Misty Copeland is on fire.
Just days after she became the first black ballerina to be promoted to principal dancer at the American Ballet Theatre, Copeland, a TIME 100 honoree, announced she’ll be dancing the role of Ivy in On the Town on Broadway.
“I was contacted by them and they actually wanted me to go in pretty quickly, and it was all just ‘Oh my gosh, this is not something I ever thought I would do,’” Copeland told TIME of the opportunity to dance the role on Broadway. “If I’m going to be part of a Broadway show, I think this is the one.”
Copeland will dance in the show from Aug. 25 to Sept. 6.
On the Town is a 1944 musical by Leonard Bernstein that grew out of a Jerome Robbins ballet that originally premiered at the American Ballet Theatre. It’s about three sailors who get to visit New York City for a single day, and features the famous song “New York, New York.” Copeland will play Ivy, the female lead who falls in love with one of the sailors, a role that was originally played by Japanese-American ballerina Sono Osato as part of a deliberate creative choice to make the ballet racially diverse. “It’s so strong and rich with the dancing, and it’s such an incredible role,” Copeland said. “Jerome Robbins was such an incredible part of ABT’s history, so it makes total sense.”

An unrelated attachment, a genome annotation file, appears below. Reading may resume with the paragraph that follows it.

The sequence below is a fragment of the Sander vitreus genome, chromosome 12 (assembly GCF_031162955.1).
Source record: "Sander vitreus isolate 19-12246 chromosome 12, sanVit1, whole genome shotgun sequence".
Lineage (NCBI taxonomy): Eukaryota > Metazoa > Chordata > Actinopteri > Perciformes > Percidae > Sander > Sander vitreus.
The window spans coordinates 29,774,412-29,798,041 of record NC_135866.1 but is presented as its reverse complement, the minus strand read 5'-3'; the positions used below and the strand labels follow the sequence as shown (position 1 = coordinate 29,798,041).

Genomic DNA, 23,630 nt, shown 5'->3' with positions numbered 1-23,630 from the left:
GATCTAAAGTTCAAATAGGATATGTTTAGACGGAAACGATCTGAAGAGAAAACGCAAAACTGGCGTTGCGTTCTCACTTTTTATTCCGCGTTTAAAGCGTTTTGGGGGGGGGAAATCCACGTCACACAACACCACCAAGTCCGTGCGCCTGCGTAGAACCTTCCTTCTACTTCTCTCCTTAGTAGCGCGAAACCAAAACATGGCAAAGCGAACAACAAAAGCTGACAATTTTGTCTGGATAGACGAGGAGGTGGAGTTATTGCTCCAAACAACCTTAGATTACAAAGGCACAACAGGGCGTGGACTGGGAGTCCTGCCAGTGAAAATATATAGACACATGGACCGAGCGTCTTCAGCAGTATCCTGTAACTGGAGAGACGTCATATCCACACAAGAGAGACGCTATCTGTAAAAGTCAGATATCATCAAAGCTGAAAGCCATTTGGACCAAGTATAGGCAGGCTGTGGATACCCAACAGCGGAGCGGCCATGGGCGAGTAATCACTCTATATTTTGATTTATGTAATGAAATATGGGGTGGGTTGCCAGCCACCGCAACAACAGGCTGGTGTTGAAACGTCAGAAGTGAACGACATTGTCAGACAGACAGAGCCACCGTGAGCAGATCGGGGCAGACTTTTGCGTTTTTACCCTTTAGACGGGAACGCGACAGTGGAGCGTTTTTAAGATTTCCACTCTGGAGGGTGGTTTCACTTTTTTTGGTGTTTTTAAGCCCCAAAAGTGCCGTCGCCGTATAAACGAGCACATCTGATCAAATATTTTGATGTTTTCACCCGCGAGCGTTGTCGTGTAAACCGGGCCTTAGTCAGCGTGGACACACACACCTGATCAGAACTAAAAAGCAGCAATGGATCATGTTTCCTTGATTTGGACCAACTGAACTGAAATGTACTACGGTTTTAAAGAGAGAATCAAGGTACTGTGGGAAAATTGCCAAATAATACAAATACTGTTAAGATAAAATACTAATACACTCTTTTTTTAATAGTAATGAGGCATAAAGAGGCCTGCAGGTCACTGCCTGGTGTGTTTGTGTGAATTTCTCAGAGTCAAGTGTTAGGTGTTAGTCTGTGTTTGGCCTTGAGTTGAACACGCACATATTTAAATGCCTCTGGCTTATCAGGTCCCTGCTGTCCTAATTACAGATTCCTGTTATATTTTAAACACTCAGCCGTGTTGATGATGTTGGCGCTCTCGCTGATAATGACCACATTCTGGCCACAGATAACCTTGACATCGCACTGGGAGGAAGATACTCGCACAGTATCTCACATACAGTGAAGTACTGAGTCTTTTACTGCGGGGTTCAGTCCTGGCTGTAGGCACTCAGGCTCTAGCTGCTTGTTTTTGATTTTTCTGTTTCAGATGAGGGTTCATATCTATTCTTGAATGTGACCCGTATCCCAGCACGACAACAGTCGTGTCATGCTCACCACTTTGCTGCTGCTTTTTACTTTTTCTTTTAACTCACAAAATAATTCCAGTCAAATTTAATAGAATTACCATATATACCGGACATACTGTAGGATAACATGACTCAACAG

Copeland also opened up about her recent promotion at the American Ballet Theatre, which made her the first black female dancer to be made a principal at the elite 75-year-old company. Although she was explicit about her ambitions in her memoir, Life in Motion: An Unlikely Ballerina — writing that she felt “if I don’t rise to principal, people will feel I have failed them” — she said she didn’t necessarily badger for this promotion inside the company.
“I never found it was appropriate to go in there and say, ‘This is what I need to do and want to do,’ I never asked for roles or anything,” she said. “I was saying ‘I’m eager, I’m hungry, I want these classical roles.’”
She also said the competition is intense. “When you enter a career in ballet, that’s your dream. Everyone’s goal when you join a company is to make it to the top.”
Copeland hopes that her role in On the Town will help her reach a wider audience than the crowd that comes to American Ballet Theatre performances at the Metropolitan Opera. “It’s kind of an eye-opener,” she said. “It’s about bringing them into the dance world and showing them that they can be part of it too, and opening up their dreams.”
And she said the response to her promotion at the ABT has been staggering. “No matter what color these people are that come up to me, I think they really understand what an important direction this is taking dance in, period,” she said. “I think people are recognizing that it’s not about me as an individual but about what I stand for.”
- The Biggest Moments From the Second Republican Debate
- Rooftop Solar Power Has a Dark Side
- Death and Desperation Take Over the World's Largest Refugee Camp
- Right-Wing's New Aim: a Parallel Economy
- Is It Flu, COVID-19, or RSV? Navigating At-Home Tests
- Kerry Washington: The Story of My Abortion
- How Canada and India's Relationship Crumbled
- Want Weekly Recs on What to Watch, Read, and More? Sign Up for Worth Your Time